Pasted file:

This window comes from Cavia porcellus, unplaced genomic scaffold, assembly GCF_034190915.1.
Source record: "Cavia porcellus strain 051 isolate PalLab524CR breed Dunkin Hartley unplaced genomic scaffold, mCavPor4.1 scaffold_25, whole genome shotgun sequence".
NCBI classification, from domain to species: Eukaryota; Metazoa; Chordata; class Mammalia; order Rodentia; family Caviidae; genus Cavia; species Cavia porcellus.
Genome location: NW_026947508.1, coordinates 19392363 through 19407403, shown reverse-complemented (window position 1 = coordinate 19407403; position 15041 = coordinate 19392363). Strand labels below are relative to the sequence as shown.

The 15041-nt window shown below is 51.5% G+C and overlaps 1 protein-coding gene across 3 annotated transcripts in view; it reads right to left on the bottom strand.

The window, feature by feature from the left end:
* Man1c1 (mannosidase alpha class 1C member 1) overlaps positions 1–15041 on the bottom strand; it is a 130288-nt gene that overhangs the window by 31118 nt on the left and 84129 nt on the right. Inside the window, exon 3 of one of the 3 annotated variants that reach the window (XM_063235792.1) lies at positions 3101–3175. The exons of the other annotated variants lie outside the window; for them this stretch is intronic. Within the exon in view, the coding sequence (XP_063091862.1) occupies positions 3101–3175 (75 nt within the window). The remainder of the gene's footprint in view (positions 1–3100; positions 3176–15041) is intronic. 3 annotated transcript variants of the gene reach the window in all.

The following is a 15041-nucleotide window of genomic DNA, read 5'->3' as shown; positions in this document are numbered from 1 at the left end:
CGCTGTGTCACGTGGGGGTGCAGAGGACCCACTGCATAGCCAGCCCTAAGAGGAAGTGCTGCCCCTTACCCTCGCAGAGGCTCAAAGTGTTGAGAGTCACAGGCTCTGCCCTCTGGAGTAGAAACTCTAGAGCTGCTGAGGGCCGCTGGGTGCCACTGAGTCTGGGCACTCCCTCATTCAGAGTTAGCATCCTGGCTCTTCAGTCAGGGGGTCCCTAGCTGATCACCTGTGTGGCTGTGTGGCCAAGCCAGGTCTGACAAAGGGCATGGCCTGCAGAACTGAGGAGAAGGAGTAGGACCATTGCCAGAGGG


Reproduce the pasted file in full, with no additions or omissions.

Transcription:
This window comes from Cavia porcellus, unplaced genomic scaffold, assembly GCF_034190915.1.
Source record: "Cavia porcellus strain 051 isolate PalLab524CR breed Dunkin Hartley unplaced genomic scaffold, mCavPor4.1 scaffold_25, whole genome shotgun sequence".
NCBI classification, from domain to species: Eukaryota; Metazoa; Chordata; class Mammalia; order Rodentia; family Caviidae; genus Cavia; species Cavia porcellus.
Genome location: NW_026947508.1, coordinates 19392363 through 19407403, shown reverse-complemented (window position 1 = coordinate 19407403; position 15041 = coordinate 19392363). Strand labels below are relative to the sequence as shown.

The 15041-nt window shown below is 51.5% G+C and overlaps 1 protein-coding gene across 3 annotated transcripts in view; it reads right to left on the bottom strand.

The window, feature by feature from the left end:
* Man1c1 (mannosidase alpha class 1C member 1) overlaps positions 1–15041 on the bottom strand; it is a 130288-nt gene that overhangs the window by 31118 nt on the left and 84129 nt on the right. Inside the window, exon 3 of one of the 3 annotated variants that reach the window (XM_063235792.1) lies at positions 3101–3175. The exons of the other annotated variants lie outside the window; for them this stretch is intronic. Within the exon in view, the coding sequence (XP_063091862.1) occupies positions 3101–3175 (75 nt within the window). The remainder of the gene's footprint in view (positions 1–3100; positions 3176–15041) is intronic. 3 annotated transcript variants of the gene reach the window in all.

The following is a 15041-nucleotide window of genomic DNA, read 5'->3' as shown; positions in this document are numbered from 1 at the left end:
CGCTGTGTCACGTGGGGGTGCAGAGGACCCACTGCATAGCCAGCCCTAAGAGGAAGTGCTGCCCCTTACCCTCGCAGAGGCTCAAAGTGTTGAGAGTCACAGGCTCTGCCCTCTGGAGTAGAAACTCTAGAGCTGCTGAGGGCCGCTGGGTGCCACTGAGTCTGGGCACTCCCTCATTCAGAGTTAGCATCCTGGCTCTTCAGTCAGGGGGTCCCTAGCTGATCACCTGTGTGGCTGTGTGGCCAAGCCAGGTCTGACAAAGGGCATGGCCTGCAGAACTGAGGAGAAGGAGTAGGACCATTGCCAGAGGG